This month's theme, "tasteTea" which was introduced to us by Clement from A La Cuisine! really got me excited. Thanks to Clement for hosting and I love the idea of showcasing a few entries each day. Although I do drink tea on a daily basis, I have not thought much about using them in my food. I have only eaten once in a Chinese restaurant called Purple Cane which specialises in dishes made from tea but that was quite sometime back. All I remembered about that meal was the dishes were all light, refreshing and healthy. Thus I started hitting those recipe books and the internet to understand more about cooking with tea.
During my research, I had some clear parameters on what I wanted to cook, it had to showcase chinese tea since that is my heritage and it had to have a healthy element which was the basis of drinking tea. Thus I settled on my trio of teeny weeny tea bites which uses jasmine tea and green tea.
Tea Smoked Salmon Sushi
Tea smoking seems to be one of the popular methods used in tea cuisine. You can mix whatever you wish into the mixture to be heated up to create smoke. In this recipe, I adapted from Flavours magazine, the salmon is smoked over a mixture of brown sugar, rice and jasmine tea. Alternatively you can use green tea mixed with orange peel or oolong tea leaves in your smoking mixture. Anything can be smoked; chicken, duck, poussin, tofu, prawns and salmon. I chose salmon as part of the theme for my sampler menu was seafood for that light taste.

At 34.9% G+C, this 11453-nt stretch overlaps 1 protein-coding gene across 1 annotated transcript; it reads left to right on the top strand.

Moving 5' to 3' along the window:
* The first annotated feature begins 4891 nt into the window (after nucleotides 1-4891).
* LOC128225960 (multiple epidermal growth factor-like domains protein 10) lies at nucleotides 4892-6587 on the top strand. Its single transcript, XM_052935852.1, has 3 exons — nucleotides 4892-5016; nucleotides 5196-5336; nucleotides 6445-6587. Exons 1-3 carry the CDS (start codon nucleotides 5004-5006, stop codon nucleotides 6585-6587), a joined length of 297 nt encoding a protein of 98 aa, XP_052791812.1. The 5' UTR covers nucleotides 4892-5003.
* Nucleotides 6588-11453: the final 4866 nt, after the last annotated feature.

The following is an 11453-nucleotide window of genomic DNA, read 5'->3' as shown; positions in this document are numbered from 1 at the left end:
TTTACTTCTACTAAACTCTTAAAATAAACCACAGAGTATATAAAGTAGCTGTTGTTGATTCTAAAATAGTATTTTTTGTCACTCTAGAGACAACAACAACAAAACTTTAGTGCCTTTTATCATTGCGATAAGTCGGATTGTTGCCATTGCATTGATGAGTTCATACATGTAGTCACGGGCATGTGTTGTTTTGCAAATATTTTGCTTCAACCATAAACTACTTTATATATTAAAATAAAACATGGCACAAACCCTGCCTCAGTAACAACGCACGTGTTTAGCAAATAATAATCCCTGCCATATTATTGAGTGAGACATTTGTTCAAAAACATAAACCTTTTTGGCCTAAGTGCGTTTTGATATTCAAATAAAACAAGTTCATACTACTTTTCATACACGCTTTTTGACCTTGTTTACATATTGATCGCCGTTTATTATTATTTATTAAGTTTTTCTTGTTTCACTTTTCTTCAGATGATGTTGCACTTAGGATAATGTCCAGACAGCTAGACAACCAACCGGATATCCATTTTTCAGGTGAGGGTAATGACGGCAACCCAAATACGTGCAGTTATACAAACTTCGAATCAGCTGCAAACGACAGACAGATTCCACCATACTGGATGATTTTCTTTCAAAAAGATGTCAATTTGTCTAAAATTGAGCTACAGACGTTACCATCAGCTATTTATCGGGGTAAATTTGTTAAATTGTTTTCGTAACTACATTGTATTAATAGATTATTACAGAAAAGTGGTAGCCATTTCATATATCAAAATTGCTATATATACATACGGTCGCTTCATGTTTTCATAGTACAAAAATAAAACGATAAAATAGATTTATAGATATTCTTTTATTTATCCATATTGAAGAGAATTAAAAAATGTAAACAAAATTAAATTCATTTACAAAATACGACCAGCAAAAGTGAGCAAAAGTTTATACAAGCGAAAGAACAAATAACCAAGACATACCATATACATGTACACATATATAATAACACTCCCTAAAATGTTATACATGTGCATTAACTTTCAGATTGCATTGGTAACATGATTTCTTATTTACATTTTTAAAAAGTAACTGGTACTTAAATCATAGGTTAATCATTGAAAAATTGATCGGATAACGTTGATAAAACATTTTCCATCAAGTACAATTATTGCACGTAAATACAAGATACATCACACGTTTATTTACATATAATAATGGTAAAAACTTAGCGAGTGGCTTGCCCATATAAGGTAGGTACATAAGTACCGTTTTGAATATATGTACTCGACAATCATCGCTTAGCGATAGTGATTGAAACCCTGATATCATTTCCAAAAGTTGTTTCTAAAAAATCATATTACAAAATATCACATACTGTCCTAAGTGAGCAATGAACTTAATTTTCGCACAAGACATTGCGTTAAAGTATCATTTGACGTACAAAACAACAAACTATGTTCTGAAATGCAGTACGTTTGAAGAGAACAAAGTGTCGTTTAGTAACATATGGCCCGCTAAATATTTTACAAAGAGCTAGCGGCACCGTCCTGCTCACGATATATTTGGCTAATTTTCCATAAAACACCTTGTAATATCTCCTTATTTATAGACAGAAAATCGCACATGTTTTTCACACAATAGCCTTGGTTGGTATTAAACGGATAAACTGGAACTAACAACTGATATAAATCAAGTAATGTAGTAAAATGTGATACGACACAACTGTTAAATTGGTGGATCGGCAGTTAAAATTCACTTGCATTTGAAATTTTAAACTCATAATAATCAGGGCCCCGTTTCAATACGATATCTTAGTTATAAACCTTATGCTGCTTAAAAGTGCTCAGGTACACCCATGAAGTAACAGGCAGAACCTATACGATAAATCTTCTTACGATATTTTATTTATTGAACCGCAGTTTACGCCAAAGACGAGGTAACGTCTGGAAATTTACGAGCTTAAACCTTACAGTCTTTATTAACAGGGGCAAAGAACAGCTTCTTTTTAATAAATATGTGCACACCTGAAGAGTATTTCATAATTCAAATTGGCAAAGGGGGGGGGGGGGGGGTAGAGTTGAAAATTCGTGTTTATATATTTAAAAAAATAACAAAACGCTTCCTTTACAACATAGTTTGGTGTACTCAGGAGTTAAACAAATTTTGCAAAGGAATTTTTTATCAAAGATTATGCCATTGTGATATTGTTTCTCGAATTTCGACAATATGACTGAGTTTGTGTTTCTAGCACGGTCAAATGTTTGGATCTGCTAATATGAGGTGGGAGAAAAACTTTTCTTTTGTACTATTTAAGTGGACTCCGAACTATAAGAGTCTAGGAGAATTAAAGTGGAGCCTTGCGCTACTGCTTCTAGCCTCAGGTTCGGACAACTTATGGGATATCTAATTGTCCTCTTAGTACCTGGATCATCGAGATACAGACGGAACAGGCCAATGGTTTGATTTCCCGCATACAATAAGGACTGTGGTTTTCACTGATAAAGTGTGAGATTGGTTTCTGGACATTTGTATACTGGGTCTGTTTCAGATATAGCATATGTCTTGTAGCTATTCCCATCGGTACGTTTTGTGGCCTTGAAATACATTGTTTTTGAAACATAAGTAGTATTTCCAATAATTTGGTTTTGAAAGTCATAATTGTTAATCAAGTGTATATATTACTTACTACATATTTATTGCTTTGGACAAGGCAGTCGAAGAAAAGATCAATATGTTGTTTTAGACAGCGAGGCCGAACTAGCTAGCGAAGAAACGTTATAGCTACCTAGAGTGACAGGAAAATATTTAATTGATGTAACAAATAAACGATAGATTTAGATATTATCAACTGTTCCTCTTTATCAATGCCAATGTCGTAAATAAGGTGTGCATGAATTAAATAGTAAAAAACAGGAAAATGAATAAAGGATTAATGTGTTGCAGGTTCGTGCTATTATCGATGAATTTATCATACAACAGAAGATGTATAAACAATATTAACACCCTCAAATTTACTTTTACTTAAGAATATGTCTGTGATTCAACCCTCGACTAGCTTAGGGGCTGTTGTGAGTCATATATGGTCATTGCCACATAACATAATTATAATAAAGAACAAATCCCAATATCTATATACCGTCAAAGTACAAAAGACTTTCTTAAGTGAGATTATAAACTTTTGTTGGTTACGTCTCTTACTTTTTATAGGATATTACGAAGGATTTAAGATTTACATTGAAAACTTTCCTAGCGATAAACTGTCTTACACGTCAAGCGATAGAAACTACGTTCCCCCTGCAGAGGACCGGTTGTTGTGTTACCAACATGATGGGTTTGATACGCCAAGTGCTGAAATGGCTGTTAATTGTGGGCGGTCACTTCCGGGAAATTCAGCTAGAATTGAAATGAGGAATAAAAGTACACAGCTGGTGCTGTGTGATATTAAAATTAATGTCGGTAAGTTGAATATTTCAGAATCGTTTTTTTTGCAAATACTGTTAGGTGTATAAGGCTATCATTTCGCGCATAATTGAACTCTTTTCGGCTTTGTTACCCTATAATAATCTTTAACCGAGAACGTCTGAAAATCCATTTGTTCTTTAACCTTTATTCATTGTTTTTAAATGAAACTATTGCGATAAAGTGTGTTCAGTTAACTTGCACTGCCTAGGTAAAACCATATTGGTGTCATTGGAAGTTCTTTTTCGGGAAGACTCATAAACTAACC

The salmon smoked beautifully and smelt so wonderful. Smoking it gave the salmon a lovely brown tinge with the inside still pinkish. I decided to make some sushi with this salmon together with some suzuki seabass fillet sashimi and wakame. Instead of using the traditional nori (seaweed) wrapper for my sushi, I opted for slivers of daikon white radish that were a crunchy and fresh addition. This was topped with a touch of ebiko. The sushi tasted wonderful and the salmon was so full of flavour and tender. Splashie Boy loved the combination and even my kitty, Ally wanted a piece of it since it smelt so nice! (We had to fight her off from stealing the sushi during the photosession time)
2 tablespoons Chinese rice wine (I used mirin since I did not have any rice wine)
4 tablespoons soy sauce
2.5 cm younger ginger, grated
generous pinch of five spice powder
1 teaspoon Sichuan peppercorns, roughly crushed
1/2 teaspoon caster sugar
salt to taste
150g jasmine tea leaves
150g soft brown sugar
Mix the smoking ingredients together. Line a wok with two layers of foil and place the smoking mixture on top of the foil. Lightly oil a steel rack with holes and place it over the mixture. Cover the wok and heat it until it starts to smoke. This should take about ten minutes.
Place the fish on the rack. Replace the lid and wrap damp tea towels tightly around the edge to prevent smoke from escaping. Smoke the fish over a medium heat of ten to fifteen minutes or until cooked.
To assemble the sushi: slice slivers of the daikon white radish with a vegetable peeler. Cut a piece of the tea smoked salmon. Cut a piece of seabass fillet sashimi (I used ready cut sashimi so I rolled them instead since they were quite thinly sliced. If slicing them yourself, cut it into chunks) Assemble tea smoked salmon on top of the daikon radish, add a bit of wakame at it's side. Place the seabass fillet next to the salmon and roll up the radish. You can tie it up using a piece of chive (soft part). Sprinkle some ebiko on top of the sushi and serve.